The US District Court for the Eastern District of Virginia has charged three men with aggravated money laundering and identity theft after allegedly running a professional email compromise (BEC) program.
BEC scams use a variety of tactics (including social engineering, malware, hacking, and phishing) to compromise or impersonate business email accounts with the ultimate goal of redirecting pending or future payments to customers. bank accounts under the control of a malicious actor.
The accused are Onyewuchi Ibeh, 21, of Bowie, Md., Jason Joyner, 42, of Washington, DC, and Mouaaz Elkhebri, 30, of Alexandria, Virginia.
Yesterday’s indictment alleges that the three men infiltrated corporate networks of small and large companies in the United States and around the world, between January 2018 and March 2020.
Actors accessed email servers and email accounts using employee credentials through phishing, as well as removing malware. Then they spent months intercepting communications and learning about billing systems, communication style, suppliers, customers, people responsible for transactions, and more.
Then, at the appropriate time, the crooks allegedly sent fake emails to an employee, presenting a payment request reflecting an actual transaction that needed to be paid at that time.
By using all the details of the actual transaction as full billing information, the players were able to divert the payment to their own bank accounts.
One of the case examples in the indictment seen by Bleeping Computer, mentions a single transaction of $ 356,954, sent by a victim in Boston to what she believed to be her business partner’s bank account.
In this case, the BEC actors registered a domain that was exactly the same as that of the victim’s partner, except for one misspelled character (typo-squatting). The actors used the domains to communicate directly with the victim, essentially mimicking the real partner’s email address.
In total, investigators linked Operation BEC to at least five victims and a total amount stolen of $ 1.1 million.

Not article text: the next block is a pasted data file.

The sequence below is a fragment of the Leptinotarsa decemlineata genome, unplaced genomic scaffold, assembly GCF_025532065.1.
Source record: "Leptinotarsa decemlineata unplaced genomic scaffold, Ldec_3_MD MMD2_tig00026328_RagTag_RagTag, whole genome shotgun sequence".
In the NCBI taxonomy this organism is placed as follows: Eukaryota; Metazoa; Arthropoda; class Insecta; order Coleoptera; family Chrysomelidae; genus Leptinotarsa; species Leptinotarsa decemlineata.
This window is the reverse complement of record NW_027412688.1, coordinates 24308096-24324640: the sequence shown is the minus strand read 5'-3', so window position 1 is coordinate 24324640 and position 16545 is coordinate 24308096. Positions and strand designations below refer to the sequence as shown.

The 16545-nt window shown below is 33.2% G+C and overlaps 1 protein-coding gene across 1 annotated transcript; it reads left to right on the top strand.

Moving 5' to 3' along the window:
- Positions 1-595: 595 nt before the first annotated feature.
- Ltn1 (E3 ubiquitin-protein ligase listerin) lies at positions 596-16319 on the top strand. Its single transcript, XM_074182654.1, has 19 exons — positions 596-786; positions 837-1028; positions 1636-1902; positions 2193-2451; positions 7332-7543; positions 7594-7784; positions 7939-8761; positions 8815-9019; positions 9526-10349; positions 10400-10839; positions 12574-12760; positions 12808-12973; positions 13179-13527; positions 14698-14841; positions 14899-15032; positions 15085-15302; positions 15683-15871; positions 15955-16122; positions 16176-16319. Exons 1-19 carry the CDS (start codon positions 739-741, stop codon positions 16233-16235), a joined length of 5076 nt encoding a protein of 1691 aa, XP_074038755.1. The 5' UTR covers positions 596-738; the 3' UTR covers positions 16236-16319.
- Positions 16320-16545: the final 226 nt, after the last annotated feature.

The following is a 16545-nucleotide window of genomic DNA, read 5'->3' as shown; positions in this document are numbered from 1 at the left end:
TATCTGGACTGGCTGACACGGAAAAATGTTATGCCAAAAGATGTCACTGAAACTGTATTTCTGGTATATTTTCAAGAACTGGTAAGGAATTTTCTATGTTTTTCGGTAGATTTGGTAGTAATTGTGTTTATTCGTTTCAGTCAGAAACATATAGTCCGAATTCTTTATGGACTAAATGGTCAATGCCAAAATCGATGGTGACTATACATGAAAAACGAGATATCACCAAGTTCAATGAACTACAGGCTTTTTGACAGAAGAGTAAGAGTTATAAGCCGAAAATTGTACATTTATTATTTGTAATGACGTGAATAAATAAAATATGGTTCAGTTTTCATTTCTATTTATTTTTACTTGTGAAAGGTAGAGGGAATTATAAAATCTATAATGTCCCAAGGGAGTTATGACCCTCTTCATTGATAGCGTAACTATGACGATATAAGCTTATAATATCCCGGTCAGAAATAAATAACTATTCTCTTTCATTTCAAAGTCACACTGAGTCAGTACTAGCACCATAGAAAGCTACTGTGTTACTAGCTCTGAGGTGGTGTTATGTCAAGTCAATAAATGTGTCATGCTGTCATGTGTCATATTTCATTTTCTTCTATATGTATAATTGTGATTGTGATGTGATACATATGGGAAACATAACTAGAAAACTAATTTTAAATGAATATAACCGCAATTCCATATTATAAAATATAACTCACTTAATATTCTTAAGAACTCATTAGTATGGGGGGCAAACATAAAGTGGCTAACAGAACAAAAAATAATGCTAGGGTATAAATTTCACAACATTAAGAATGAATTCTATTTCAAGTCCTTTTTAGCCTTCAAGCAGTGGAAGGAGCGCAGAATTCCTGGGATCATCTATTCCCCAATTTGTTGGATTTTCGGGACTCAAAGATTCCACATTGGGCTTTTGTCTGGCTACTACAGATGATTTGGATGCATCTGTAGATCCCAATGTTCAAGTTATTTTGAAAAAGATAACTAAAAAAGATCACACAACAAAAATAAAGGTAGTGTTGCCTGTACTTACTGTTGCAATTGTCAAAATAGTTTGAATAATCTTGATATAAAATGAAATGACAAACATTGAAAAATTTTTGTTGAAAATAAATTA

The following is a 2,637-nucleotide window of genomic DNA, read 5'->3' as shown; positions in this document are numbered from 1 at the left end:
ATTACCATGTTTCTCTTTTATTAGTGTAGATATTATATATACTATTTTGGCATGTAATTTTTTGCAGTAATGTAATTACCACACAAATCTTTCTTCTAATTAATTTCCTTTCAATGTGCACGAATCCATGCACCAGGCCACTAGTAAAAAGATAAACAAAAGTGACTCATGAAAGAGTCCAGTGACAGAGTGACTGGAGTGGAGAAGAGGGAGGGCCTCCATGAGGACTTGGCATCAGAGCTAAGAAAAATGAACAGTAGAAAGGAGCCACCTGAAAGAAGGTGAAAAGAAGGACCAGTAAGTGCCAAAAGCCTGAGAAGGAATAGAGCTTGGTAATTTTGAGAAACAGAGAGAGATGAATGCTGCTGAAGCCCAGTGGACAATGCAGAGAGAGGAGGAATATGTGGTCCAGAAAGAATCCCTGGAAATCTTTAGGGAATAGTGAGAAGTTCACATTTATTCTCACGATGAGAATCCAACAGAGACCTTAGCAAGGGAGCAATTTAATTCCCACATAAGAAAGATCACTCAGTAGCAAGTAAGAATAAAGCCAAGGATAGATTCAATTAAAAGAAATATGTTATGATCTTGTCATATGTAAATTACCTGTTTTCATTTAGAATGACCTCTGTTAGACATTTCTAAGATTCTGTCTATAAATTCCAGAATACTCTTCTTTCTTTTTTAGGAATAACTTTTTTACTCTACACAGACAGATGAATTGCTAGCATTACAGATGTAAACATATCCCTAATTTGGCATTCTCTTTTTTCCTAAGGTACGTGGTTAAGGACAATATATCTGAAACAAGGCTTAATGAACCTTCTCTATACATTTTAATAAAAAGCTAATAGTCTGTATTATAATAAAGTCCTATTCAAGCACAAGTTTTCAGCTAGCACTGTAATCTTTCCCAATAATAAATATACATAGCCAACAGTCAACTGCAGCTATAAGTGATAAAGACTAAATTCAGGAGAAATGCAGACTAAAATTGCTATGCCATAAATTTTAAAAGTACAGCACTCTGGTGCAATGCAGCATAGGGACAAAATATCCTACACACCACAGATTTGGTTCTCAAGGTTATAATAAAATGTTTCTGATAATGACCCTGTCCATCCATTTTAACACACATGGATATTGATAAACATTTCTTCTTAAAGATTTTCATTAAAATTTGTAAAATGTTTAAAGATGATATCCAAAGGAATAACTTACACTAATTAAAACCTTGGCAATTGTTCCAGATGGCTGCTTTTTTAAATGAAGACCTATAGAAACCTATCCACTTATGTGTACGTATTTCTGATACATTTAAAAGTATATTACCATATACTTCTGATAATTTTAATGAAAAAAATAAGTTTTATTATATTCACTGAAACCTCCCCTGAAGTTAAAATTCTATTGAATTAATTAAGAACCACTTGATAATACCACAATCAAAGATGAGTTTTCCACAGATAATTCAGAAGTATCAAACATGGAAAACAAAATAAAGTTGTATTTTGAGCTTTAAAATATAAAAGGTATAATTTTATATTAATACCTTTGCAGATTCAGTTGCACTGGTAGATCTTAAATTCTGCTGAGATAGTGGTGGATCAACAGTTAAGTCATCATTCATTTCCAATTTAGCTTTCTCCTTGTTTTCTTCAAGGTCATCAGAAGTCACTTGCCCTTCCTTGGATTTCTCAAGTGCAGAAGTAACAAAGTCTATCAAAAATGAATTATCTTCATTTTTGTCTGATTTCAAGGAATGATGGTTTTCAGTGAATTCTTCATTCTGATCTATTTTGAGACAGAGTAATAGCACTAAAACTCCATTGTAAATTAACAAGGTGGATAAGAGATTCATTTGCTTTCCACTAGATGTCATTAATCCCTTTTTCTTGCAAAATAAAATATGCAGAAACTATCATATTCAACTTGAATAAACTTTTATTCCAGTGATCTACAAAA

The indictment says that each person had a distinct role in the BEC program. Ibeh handled the money laundering and transferred the money to the other two.
Elkhebri, being an employee of Bank of America and TD Bank between 2015 and 2018, opened bank accounts under the names of his co-conspirators and their victims, and he also forged bank entries.
Joyner would withdraw stolen funds from ATMs and send money to others.
Extract from the affidavit:
In response to legal proceedings, Bank of America produced personal files for Elkhebri, who worked there as a personal banker and relationship manager from 2015 to 2017. While at Bank of America, Elkhebri opened several accounts for conspirators, including an account I used for regime purposes.
In response to legal proceedings, TD Bank also produced personal files for Elkhebri, who worked there from 2017 to 2018. While at TD Bank, Elkhebri opened several conspiratorial accounts, including one that Ayeah used as part of the program.
If convicted, Elkhebri faces up to 52 years in prison, while the other two could face up to 20 years in prison because the gravity of their actions was less severe. These are maximum sentences, and the actual sentences should be shorter.
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